Field areas

A unique feature of the Southern Sierra CZO is our extensive measurement program along an elevation transect that extends from oak grassland, through mixed-conifer forest, to the red-fir transition. This transect extends from the rain-dominated central valley, through the snow-dominated higher elevations of the Sierra Nevada. The most well-instrumented set of headwater catchments is in the Providence Creek drainage, located at the rain-snow transition elevation of 1700-2000 meters in mixed-conifer forest. An additional instrumented catchment is the snow-dominated Wolverton basin, in Sequoia National Park.

© Southern Sierra Critical Zone Observatory

 

Providence Creek headwater catchments

4.6 km2, 1660-2117 m elevation, 8 °C, 1200 mm/yr

The primary Southern Sierra CZO research area is the Providence Creek headwaters, located on the North Fork of the Kings River. The Providence Creek headwaters area varies in elevation from 1660 to 2115 meters. This 4.6 square kilometer catchment is designated as P300. Nested within the P300 catchment are three subcatchments, designated as P301, P303 and P304.

Providence Creek Subcatchment P301

0.992 km2, 1790-2117 m elevation,

P301 Meadows

Critical Zone Tree 1

0.0001 km2,

Providence Creek Subcatchment P303

1.323 km2, 1731-2025 m elevation,

Providence Creek Subcatchment P304

0.487 km2, 1768-1983 m elevation,


Flux Towers Transect

Transect area: 568 km2, 405-2700 m elevation,

The Southern Sierra CZO operates eddy co-variance flux towers installed at four different locations varying from 405-2700 meters.

405 m Flux Tower, San Joaquin Experimental Range

513 mm/yr

1160 m Flux Tower, Soaproot Saddle

805 mm/yr

2015 m Flux Tower, Providence Creek subcatchment P301

1015 mm/yr

2700 m Flux Tower, Short Hair Creek

1078 mm/yr


Wolverton Basin

8 km2, 2230-2700 m elevation,

The Southern Sierra CZO conducts additional research in the Wolverton basin, located at an elevation of 2230-2700 meters, in Sequoia National Park.


Other instrumented sites

Three additional sets of instrumented sites are available in the Southern Sierra for comparative research: these include the Kings River Experimental Watershed (KREW) project, sites in the Sierra Nevada Adaptive Management Project (SNAMP), and the America River Observatory.


Other instrumented Sierra Nevada sites

KREW

The Kings River Experimental Watersheds (KREW) is a research program of the U.S. Forest Service, Pacific Southwest Research Station. KREW consists of two sets of 4 ~1-km2 headwater catchments, plus 2 larger catchments that encompass three headwater catchments each.  See the KREW overview map here. The Southern Sierra CZO is co-located with KREW.


Other instrumented sites

Two additional pairs of instrumented headwater catchments are available for comparative research. One pair lies just north of the main CZO site, in the Sierra National Forest, just south of Yosemite National Park. The second pair lies in the American River basin. There is also an east-west transect of instrumented sites in Yosemite National Park, along Tioga Pass Road.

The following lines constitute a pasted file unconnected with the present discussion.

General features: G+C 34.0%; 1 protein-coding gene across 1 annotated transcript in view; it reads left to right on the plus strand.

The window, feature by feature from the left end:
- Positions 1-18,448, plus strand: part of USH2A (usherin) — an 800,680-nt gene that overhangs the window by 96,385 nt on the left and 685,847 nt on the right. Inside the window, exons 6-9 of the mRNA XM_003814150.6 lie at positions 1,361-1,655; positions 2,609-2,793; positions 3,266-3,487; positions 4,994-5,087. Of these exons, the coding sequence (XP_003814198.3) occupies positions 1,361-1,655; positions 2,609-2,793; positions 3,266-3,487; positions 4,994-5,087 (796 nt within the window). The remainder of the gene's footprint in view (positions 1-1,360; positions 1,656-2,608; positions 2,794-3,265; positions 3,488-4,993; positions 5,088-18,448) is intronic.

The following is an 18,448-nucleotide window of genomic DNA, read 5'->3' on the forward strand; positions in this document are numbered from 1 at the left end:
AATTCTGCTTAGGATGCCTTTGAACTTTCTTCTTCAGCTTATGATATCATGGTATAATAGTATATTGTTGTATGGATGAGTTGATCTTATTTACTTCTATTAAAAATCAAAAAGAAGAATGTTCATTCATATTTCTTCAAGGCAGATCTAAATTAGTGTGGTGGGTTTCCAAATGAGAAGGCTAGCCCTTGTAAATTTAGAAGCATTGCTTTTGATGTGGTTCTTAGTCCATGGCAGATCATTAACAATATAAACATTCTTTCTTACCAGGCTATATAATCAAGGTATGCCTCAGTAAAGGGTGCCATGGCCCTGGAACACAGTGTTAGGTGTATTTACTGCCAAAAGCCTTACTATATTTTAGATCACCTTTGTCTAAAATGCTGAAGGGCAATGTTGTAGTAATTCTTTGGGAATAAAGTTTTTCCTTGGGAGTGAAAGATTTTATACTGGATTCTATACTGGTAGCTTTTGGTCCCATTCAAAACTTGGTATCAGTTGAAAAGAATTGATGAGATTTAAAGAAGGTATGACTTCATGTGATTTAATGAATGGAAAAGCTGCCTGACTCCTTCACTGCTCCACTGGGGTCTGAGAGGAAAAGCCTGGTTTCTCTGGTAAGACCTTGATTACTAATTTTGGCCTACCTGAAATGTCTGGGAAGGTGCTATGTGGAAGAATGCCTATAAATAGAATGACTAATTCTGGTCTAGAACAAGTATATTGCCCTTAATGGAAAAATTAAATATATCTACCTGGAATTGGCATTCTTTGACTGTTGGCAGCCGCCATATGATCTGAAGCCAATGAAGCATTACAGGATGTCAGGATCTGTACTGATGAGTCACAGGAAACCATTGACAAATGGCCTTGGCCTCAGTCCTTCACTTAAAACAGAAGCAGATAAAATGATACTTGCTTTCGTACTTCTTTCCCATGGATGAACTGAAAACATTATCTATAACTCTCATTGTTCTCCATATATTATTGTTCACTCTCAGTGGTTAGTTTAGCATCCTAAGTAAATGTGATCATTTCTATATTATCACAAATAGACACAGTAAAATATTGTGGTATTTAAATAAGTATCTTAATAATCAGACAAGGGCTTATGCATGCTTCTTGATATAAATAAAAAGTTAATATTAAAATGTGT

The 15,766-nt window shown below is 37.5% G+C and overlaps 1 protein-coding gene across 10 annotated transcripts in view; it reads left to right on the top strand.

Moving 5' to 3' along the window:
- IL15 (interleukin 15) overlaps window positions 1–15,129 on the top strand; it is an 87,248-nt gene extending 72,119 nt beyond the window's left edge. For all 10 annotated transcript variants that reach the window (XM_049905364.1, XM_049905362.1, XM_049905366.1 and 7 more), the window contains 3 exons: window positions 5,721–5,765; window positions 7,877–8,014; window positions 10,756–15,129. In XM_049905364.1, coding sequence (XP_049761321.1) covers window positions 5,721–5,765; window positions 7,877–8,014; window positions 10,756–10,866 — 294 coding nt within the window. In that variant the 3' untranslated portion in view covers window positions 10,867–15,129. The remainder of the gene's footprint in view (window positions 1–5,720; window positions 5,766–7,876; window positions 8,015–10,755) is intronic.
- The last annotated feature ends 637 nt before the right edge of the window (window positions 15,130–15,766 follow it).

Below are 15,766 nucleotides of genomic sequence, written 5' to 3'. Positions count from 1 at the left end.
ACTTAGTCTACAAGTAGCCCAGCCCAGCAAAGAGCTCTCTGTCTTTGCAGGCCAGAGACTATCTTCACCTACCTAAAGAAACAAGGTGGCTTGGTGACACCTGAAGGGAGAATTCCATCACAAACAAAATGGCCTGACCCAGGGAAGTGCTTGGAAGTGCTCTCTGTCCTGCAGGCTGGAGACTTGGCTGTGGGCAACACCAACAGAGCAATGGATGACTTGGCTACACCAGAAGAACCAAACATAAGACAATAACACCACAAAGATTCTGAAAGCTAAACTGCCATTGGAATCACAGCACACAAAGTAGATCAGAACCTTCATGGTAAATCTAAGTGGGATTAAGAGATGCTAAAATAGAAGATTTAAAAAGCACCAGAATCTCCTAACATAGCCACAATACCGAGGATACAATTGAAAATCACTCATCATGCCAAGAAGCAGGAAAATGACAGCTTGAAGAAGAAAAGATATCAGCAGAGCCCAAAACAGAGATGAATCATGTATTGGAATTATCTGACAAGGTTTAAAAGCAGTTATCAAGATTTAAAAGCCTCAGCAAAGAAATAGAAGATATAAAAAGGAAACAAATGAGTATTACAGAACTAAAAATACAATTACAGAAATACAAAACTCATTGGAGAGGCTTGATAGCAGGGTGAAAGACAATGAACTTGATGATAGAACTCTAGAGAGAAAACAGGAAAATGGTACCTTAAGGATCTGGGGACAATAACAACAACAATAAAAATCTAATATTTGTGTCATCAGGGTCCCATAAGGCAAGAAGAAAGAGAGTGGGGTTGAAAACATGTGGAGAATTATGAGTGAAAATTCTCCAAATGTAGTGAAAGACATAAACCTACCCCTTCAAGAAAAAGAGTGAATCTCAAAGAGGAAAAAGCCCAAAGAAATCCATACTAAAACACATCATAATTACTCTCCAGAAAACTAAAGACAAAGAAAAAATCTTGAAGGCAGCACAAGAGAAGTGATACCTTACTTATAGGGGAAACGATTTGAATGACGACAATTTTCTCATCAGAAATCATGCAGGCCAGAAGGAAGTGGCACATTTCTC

American River Observatory

Based on wireless-sensor measurement technology developed at the CZO, a basin-scale (> 2000 km2) observatory is under development in the American River basin. Twenty groups of wireless sensors similar to that in P301 are being deployed to make representative measurements of snow properties and soil moisture across the landscape.



The Sierra Nevada

California's Sierra Nevada (snowy mountain range) extends 600 km north to south and about 80 km east to west. To the east lies the Basin and Range Province, and to the east the Great Central Valley. It is drained by over 20 rivers, and supplies over 60% of the water consumed by California's cities and agriculture. Precipitation ranges from over 2 m in the north to under 1 m in the south, with strong east-west elevation gradients in precipitation. Topographically, the Sierra Nevada is an asymmetric mountain range with a long, gentle west slope and a short, steep east escarpment that culminates in the crest of the Sierra Nevada.

The modern Sierra Nevada is quite young in geologic terms, since the all of uplift that has created it has occurred in the last 10 million years. By the end of Cretaceous time, about 65 million years ago, after the granitic core of the range had been exposed, the area had a low relief in comparison with the mountains of today. Then, about 25 million years ago, this lowland area began to be uplifted and tilted toward the southwest. The oldest rocks in the Sierra Nevada are quite a bit older and distinctly different from the granitic rocks. A number of peaks in the eastern Sierra are capped by "roof pendants", metamorphosed sedimentary rocks that were originally deposited in shallow seas off west coast of North America. A larger belt of metamorphic rocks present in the western foothills of the Sierra Nevada became important as the Mother Lode, responsible for much of the gold discovered in the Sierras.

There is a strong elevation zonation of vegetation in the Sierra Nevada. Rising above agricultural lands of the Central Valley, grasslands merge into the oak woodlands that cover the western foothills. The main tree species include deciduous and live oaks, gray or foothill pines, and California buckeyes. Chaparral shrubs, such as Ceanothus, and grasses form the understory. The mixed conifer forest extends from 600 m in the north and 1500 m in the south up through 2100-2700 m. Main tree species in this zone include ponderosa and jeffry pine, incense cedar, white fir, sugar pine and black oak. Above this is a transition to a lodgepole-red fir forest, with a subalpine zone at the highest elevations.

 

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